Photo courtesy of Salvatore Vuono/FreeDigitalPhotos.net

This is the last installment in our It’s a Question of Pride Series, partially excerpted from my book, Seeing Through the Lies: Unmasking the Myths Women Believe. The issue of pride often rears its ugly head when it comes to how we treat others. Today’s question is a great reminder of how we’re to respond when we see our brothers and sisters sin.

How Do I Handle the Sin of Others?

When my grandson, Cole, was about three, he had trouble saying some of his letters. His older cousin, Ellie, had had a similar problem at that age. But even though I sometimes had difficulty understanding what Cole was trying to say, it was clear as a bell to him.

One day as we drove by a Chick-Fil-A restaurant, I said, “Cole, did you know Ellie used to call Chick-Fil-A, Chick-Er-Ray?”

I heard him slap his leg as he laughed. “Ha! Ha! Elwee used to call Chick-De-Way, Chick-Er-Ray!”

Oh, how quick we are to see the errors of others, but we’re so blinded by our own! In Luke 18:9-14, Jesus tells the parable of the Pharisee and the tax collector. As the Pharisee stood proudly in the temple, he said, “God I thank you that I’m not like the other men—robbers, evildoers, adulterers—or even like this tax collector. I fast twice a week and give a tenth of all I get.”

Then Jesus described the tax collector, so ashamed, he wouldn’t even look up to heaven. Instead, he beat his breast and said, “God, have mercy on me, a sinner.”

How many times have we been like the Pharisee—“Thank you, God, that I’m not like her!”

Several years ago, I was at a conference where one of the speakers passionately told her story of how God had taken her from a life of sin, including several abortions, and brought her to a point of cleansing through new birth. Later that day, I overheard two women talking. “Well, I don’t think she should be up there speaking if she’s had those abortions! How awful!”

Yes, it was awful. That was the point of the speaker’s testimony. The lies we believe lead us to do some awful things, but the good news is, God is awesome! He can take us from that dark, evil life, wash us up, and send us on our way to be witnesses of His power and glory!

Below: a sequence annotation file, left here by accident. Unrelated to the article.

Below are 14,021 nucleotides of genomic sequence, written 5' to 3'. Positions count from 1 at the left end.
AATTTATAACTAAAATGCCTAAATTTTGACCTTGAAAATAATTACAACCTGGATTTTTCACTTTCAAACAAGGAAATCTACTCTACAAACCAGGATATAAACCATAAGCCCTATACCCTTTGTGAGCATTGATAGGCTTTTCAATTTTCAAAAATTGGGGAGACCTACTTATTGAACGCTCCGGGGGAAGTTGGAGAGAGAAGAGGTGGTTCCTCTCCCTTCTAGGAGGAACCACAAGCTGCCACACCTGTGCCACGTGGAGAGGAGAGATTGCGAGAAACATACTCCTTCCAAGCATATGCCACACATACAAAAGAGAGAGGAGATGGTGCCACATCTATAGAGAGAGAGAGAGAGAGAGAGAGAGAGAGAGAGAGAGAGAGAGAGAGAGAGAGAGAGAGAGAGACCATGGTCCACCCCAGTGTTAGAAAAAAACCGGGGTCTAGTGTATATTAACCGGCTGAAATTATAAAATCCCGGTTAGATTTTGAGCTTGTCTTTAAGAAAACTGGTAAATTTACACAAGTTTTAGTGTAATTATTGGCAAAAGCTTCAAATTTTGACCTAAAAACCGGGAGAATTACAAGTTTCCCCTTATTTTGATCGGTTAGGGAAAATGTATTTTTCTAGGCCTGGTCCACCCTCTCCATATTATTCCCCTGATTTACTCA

I wish I had spoken up that day, but I didn’t. My mind was reeling. Yes, this speaker had killed her babies, but how many people did Paul kill as he led the fight against Christianity? Hundreds? Thousands? Praise God He didn’t consider Paul unworthy to be His spokesperson!

Those women at the conference were not alone. If we’re honest, we have to admit we do the same thing. We look at others’ sins, weigh them against our own, and make judgment. Girls, that’s not what we’re told to do! We’re told to be open and transparent, honestly sharing what God has done in our lives! Paul says he’s the worst of sinners (I Timothy 1:15); Peter tells us to be ready to tell others what God has done for us (I Peter 3:15); and David admits his struggle with sin (Psalm 51).

When we stand in judgment at the confessed sin of others, we are taking glory in our own apparent goodness. We’re boasting, “Thank you, God, that my sins do not compare to hers!” But Galations 6:14 says, May I never boast except in the cross of our Lord Jesus Christ . . . .

Now, the time may come when you have to address another’s unconfessed sin. In that case, we are to lovingly, yet unapologetically, confront the issue. People often misinterpret the words of Jesus in Matthew 7, where He talks of judging others. If we look closely, we see that He doesn’t say we aren’t to confront their sin. Instead, He says, “First take the plank out of your own eye, and then you will see clearly to remove the speck from your brother’s eye.” (Matthew7:5) He’s telling us we must evaluate our own hearts first and confess any sin, including our motive. Then—and only then—can we sit down with another and address her sin.

Ladies, let’s step away from the judgment seat and step into the role of advocate for the hurting and the lost. Whether we’re listening to another’s story, or telling one of our own, let’s use the opportunity to share His love and forgiveness with women in need.

Heaven will be different because of it.

May I never boast except in the cross of our Lord Jesus Christ . . . . Galatians 6:14

Grace and peace,

Vonda

(Photo courtesy of Salvatore Vuono/FreeDigitalPhotos.net)